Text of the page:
• Dr. Bruce Kinzy
      I agree wholeheartedly with the opposition statements of my physician colleagues. Besides being costly, time consuming and not really providing the stated purpose of improving care to our patients, it is apparently a gold mine for the non practicing ABIMS execs who earn 2, 3, 4x's their colleagues who are in the trenches seeing patients. The stated length of the MOC certification is 10 years which is similar to prior re-certifying processes but in reality it is only 3 years or the time of each separate part of the 10 year process. Evidently, the ABIMS believes that doctors forget very rapidly. I'm not aware of a profession that thinks so little of their colleagues to even suggest such a stringent method of insuring quality professionalism, certainly not lawyers, dentist or accountants.
    • Anonymous
      How is it that our predecessors deemed themselves so qualified that they do not have to recertify and grandfathered themselves, yet we younger physicians must? Surely we are as educated as they. I am a sub specialist in Physiatry, and the idea of spending nearly $4000 to: complete a PIP, pay10 years of fees ($150/yr)paid to ABPMR to keep track of my CMEs, pay at least $100/module for 4 mandatory learning modules, re-certification exam and application fee, all to take a re-certification exam on areas of medicine that I no longer practice. I have always felt that this was a money making skeme. There are no other post graduate programs in any other profession that requires this, nor in any other area of healthcare. I am a professional. Allow me to learn what I deem important for my medical practice, and I will continue to care for my patients without this additional financial burden and time spent away from my patients and family to take an exam that is irrelevant. certification examination on topics that that are not part of my daily practice
    • EDWARDJVOLPINTESTA
      The boards were never meant to be mandatory. They started out as voluntary exams. Physicians would never have supported them if they had known that eventually they would attain the de facto mandatory status that they now have. The punitive nature of the exams is counter-productive to learning whatever the board may be because the pass/fail approach forces examinees to cram and engorge themselves with information a large part of which they do not need. This is taxing and actually it is dishonest. Because of their punitive nature, a large industry of board preparation courses has grown to take advantage of the fears of those examinees who are not good test takers or who just shun the thought of not getting a passing grade. I have seen some board preparation courses actually guarantee a passing grade. Besides the cost and the time expended it seems the prep course also raise an ethical question. For example it seems reasonable to assume that those doctors who have not taken board preps are disadvantaged compared to those who have. Besides, being expensive and time-consuming, the board preps cannot accurately assess the totality of a doctor’s talents and capabilities. For example, like many other family physicians and internists, I have customized my practice over the years. Once I did office surgery, gynecology, and treated patients in the ICU and on the hospital floors. I also did pediatrics and took care of patients in the nursing home. Now, however, I now use hospitalists for my in-patients and delegate the care of my nursing home patients as well. I no longer do gynecology or pediatrics. I rarely do suturing. The great majority of my patients are the same ones that I started out with in my practice because I have practiced in the same town and office. When I last took my Family Medicine boards at least 30% of the questions were unrelated to my practice. Besides, the test which was formerly a multiple choice and completed with a no. 2 pencil was now computer-based which unnerved me a bit. The point is that whether one is an internist or a family practitioner the burden and the defects of the boards are a source of distress and distraction to both. Continuing education cannot be punitive. That should have stopped in medical school. For doctors who have already been certified, education should adopt more of a self-assessment type approach. I know of at least one psychometrician who was at odds with the current modus operandi of the boards. Finally, MOC cannot measure personal qualities like honesty, the ability to connect with patients in a personal and humane way, working well with one’s consultants, serving on hospital committees and participating in medical affairs in one’s state and county medical association. These are just a few of the issues that the leadership of the American Board Of Medical Specialties must address. Sincerely, Edward Volpintesta MD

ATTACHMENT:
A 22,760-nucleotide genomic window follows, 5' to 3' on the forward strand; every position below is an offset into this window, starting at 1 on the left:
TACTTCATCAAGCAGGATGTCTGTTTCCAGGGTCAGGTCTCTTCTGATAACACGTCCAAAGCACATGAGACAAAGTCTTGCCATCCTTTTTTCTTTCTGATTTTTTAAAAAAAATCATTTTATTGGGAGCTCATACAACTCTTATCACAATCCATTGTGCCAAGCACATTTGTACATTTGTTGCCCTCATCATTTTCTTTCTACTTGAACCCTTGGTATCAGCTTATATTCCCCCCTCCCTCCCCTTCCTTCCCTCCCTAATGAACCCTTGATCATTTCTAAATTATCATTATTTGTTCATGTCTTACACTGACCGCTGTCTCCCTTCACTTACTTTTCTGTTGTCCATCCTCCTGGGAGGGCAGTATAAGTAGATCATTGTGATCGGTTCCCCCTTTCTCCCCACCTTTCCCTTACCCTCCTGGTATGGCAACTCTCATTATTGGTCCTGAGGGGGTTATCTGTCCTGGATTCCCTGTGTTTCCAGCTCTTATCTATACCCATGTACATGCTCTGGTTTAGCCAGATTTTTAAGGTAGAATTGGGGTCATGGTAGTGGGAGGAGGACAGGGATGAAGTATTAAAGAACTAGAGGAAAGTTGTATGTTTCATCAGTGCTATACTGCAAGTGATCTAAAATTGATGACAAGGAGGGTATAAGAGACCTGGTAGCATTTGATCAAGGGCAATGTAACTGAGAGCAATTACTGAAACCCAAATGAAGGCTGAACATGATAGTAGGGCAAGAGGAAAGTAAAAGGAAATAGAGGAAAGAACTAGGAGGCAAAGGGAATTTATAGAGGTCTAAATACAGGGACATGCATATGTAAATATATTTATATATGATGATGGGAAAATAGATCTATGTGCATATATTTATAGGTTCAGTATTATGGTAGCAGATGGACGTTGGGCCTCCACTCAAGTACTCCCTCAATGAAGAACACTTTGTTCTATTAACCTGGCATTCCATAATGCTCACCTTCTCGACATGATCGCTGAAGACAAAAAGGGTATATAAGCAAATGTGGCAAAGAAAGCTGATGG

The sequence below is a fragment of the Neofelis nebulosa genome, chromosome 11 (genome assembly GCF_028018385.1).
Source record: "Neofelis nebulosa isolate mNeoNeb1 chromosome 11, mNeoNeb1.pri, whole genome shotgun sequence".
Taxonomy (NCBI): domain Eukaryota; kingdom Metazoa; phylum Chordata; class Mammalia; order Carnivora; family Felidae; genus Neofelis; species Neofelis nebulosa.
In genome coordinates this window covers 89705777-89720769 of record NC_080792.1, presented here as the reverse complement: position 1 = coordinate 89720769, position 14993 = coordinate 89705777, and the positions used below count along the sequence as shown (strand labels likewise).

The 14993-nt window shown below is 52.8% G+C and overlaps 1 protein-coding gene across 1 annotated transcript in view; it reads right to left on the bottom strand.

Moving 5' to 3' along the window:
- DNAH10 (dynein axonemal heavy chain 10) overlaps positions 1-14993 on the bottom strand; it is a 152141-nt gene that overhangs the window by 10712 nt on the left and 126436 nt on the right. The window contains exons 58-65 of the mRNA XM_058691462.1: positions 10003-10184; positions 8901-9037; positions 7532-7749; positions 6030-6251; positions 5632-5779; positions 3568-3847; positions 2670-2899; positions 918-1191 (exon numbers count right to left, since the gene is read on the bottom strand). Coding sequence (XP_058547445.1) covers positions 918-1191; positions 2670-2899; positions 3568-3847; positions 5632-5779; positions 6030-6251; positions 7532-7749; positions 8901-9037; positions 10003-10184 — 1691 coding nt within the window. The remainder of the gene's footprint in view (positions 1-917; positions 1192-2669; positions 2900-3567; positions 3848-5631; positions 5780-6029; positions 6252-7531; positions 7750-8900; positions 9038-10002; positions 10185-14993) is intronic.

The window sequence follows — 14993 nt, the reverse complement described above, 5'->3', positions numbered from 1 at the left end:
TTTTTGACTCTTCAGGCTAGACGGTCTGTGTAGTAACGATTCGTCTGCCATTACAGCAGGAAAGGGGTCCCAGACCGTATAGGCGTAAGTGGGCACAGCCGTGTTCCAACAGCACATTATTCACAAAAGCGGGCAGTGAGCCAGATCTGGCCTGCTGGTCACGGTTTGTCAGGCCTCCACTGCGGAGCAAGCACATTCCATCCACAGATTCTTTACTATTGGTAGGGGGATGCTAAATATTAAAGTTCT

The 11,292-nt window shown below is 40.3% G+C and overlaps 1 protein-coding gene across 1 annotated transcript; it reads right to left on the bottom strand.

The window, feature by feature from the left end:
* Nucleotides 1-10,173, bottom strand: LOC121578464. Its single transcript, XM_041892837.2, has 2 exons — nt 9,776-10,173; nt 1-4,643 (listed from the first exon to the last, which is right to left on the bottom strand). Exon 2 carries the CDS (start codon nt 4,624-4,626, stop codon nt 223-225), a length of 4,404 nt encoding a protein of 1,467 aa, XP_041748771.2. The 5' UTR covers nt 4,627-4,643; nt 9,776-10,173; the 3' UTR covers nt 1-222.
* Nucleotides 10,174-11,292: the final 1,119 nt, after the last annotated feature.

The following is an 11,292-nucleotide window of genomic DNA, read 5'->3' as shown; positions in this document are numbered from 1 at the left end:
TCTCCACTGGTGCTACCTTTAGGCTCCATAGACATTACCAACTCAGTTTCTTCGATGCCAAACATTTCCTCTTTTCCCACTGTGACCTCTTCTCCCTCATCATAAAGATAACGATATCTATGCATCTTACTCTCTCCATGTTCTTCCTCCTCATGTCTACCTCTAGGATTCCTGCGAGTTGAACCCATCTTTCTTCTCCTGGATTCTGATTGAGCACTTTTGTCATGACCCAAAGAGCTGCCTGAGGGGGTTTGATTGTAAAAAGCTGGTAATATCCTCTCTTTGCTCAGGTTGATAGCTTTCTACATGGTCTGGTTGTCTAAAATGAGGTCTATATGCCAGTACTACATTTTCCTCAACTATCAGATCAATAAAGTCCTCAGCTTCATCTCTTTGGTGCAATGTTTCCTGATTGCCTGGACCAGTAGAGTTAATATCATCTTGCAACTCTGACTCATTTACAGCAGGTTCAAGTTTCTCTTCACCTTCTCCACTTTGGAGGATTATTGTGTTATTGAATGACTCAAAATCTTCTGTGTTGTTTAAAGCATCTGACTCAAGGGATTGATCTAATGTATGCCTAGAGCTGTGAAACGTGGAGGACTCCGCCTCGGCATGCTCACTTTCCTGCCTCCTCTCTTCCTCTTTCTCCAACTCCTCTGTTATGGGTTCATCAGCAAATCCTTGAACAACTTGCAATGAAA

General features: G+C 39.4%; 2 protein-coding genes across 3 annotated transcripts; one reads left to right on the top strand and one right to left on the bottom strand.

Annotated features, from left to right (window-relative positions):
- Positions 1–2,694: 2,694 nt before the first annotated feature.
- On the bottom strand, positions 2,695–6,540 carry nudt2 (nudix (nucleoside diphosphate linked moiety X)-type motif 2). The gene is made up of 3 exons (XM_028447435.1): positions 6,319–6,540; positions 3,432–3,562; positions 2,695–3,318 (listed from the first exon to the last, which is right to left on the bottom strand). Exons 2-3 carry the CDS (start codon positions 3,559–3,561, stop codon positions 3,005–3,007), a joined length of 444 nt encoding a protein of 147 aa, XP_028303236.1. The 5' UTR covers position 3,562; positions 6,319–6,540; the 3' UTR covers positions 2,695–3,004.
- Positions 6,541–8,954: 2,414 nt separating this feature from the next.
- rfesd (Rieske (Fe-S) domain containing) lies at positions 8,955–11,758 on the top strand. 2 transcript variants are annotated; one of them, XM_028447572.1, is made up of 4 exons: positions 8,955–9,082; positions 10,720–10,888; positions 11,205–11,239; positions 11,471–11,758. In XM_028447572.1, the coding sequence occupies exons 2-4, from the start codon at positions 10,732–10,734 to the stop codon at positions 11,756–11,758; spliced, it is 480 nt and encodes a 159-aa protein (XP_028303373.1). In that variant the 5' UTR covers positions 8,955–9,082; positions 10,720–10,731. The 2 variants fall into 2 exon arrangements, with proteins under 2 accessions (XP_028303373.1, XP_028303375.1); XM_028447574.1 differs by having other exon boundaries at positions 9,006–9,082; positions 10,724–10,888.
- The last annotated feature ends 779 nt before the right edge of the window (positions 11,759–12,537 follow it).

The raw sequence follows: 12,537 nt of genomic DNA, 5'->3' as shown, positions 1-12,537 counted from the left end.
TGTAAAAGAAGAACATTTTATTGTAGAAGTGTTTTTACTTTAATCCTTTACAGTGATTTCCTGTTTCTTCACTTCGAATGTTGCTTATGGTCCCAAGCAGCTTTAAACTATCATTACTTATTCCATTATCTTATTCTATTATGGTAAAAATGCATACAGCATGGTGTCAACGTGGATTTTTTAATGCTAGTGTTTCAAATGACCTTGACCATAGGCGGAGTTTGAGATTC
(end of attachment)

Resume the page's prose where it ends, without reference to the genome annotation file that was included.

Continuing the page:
• EDWARDJVOLPINTESTA